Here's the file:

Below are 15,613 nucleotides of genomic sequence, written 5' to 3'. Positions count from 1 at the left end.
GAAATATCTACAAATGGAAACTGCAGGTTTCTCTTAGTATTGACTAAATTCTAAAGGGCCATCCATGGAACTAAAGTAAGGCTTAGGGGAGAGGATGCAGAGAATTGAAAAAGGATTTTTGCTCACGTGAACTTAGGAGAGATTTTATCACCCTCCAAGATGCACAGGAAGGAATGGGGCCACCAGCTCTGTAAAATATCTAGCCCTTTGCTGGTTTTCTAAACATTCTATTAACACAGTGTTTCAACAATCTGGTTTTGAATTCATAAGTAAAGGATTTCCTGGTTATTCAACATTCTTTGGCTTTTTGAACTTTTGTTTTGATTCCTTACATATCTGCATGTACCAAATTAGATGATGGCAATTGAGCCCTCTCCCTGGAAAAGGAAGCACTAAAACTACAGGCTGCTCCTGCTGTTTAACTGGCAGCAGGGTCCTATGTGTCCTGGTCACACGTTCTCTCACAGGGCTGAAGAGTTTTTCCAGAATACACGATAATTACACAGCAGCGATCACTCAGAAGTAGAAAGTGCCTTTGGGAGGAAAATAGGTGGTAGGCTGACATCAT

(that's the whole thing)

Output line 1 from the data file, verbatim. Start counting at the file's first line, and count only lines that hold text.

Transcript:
Below are 15,613 nucleotides of genomic sequence, written 5' to 3'. Positions count from 1 at the left end.